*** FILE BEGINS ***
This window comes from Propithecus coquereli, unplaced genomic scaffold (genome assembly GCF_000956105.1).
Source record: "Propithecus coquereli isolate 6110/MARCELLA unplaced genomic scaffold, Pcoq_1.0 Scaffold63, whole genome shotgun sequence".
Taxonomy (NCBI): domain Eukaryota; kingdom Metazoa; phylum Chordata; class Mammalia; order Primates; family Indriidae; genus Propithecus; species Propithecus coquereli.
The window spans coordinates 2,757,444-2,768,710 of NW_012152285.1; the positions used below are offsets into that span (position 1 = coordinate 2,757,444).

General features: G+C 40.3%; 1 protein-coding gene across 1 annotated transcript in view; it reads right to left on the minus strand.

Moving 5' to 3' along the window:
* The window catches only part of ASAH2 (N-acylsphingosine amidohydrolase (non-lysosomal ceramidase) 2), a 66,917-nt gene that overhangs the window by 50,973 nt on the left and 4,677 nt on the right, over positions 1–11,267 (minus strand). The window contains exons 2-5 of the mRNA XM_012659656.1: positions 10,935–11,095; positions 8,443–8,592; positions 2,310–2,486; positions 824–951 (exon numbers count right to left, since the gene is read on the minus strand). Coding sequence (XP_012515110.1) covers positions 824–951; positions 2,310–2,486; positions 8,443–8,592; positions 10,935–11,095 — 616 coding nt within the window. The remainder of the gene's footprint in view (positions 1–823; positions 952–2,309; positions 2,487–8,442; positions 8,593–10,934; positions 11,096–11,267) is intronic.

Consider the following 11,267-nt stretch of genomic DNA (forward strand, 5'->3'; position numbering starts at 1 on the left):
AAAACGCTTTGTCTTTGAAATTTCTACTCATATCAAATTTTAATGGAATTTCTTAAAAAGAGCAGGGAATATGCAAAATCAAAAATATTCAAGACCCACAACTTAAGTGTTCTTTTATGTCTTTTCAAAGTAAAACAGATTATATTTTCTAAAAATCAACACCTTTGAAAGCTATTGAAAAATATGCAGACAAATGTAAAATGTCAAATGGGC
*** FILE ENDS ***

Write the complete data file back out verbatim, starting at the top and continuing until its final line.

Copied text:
This window comes from Propithecus coquereli, unplaced genomic scaffold (genome assembly GCF_000956105.1).
Source record: "Propithecus coquereli isolate 6110/MARCELLA unplaced genomic scaffold, Pcoq_1.0 Scaffold63, whole genome shotgun sequence".
Taxonomy (NCBI): domain Eukaryota; kingdom Metazoa; phylum Chordata; class Mammalia; order Primates; family Indriidae; genus Propithecus; species Propithecus coquereli.
The window spans coordinates 2,757,444-2,768,710 of NW_012152285.1; the positions used below are offsets into that span (position 1 = coordinate 2,757,444).

General features: G+C 40.3%; 1 protein-coding gene across 1 annotated transcript in view; it reads right to left on the minus strand.

Moving 5' to 3' along the window:
* The window catches only part of ASAH2 (N-acylsphingosine amidohydrolase (non-lysosomal ceramidase) 2), a 66,917-nt gene that overhangs the window by 50,973 nt on the left and 4,677 nt on the right, over positions 1–11,267 (minus strand). The window contains exons 2-5 of the mRNA XM_012659656.1: positions 10,935–11,095; positions 8,443–8,592; positions 2,310–2,486; positions 824–951 (exon numbers count right to left, since the gene is read on the minus strand). Coding sequence (XP_012515110.1) covers positions 824–951; positions 2,310–2,486; positions 8,443–8,592; positions 10,935–11,095 — 616 coding nt within the window. The remainder of the gene's footprint in view (positions 1–823; positions 952–2,309; positions 2,487–8,442; positions 8,593–10,934; positions 11,096–11,267) is intronic.

Consider the following 11,267-nt stretch of genomic DNA (forward strand, 5'->3'; position numbering starts at 1 on the left):
AAAACGCTTTGTCTTTGAAATTTCTACTCATATCAAATTTTAATGGAATTTCTTAAAAAGAGCAGGGAATATGCAAAATCAAAAATATTCAAGACCCACAACTTAAGTGTTCTTTTATGTCTTTTCAAAGTAAAACAGATTATATTTTCTAAAAATCAACACCTTTGAAAGCTATTGAAAAATATGCAGACAAATGTAAAATGTCAAATGGGC